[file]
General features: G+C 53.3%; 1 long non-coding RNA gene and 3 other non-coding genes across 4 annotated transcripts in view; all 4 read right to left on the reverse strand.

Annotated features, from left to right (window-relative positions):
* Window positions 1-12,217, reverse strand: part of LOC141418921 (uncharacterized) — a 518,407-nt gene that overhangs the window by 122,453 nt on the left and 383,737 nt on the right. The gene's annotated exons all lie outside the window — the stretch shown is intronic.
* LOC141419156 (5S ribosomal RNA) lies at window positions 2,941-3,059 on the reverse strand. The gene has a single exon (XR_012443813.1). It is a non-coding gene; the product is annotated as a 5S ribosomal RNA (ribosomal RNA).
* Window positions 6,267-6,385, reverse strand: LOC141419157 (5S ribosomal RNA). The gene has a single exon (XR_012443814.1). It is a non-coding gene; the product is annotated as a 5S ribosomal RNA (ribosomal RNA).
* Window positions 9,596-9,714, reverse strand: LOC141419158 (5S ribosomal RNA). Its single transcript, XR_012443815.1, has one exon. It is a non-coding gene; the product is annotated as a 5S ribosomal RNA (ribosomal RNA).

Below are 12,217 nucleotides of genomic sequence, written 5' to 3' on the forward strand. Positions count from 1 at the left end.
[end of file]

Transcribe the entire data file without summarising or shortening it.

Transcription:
General features: G+C 53.3%; 1 long non-coding RNA gene and 3 other non-coding genes across 4 annotated transcripts in view; all 4 read right to left on the reverse strand.

Annotated features, from left to right (window-relative positions):
* Window positions 1-12,217, reverse strand: part of LOC141418921 (uncharacterized) — a 518,407-nt gene that overhangs the window by 122,453 nt on the left and 383,737 nt on the right. The gene's annotated exons all lie outside the window — the stretch shown is intronic.
* LOC141419156 (5S ribosomal RNA) lies at window positions 2,941-3,059 on the reverse strand. The gene has a single exon (XR_012443813.1). It is a non-coding gene; the product is annotated as a 5S ribosomal RNA (ribosomal RNA).
* Window positions 6,267-6,385, reverse strand: LOC141419157 (5S ribosomal RNA). The gene has a single exon (XR_012443814.1). It is a non-coding gene; the product is annotated as a 5S ribosomal RNA (ribosomal RNA).
* Window positions 9,596-9,714, reverse strand: LOC141419158 (5S ribosomal RNA). Its single transcript, XR_012443815.1, has one exon. It is a non-coding gene; the product is annotated as a 5S ribosomal RNA (ribosomal RNA).

Below are 12,217 nucleotides of genomic sequence, written 5' to 3' on the forward strand. Positions count from 1 at the left end.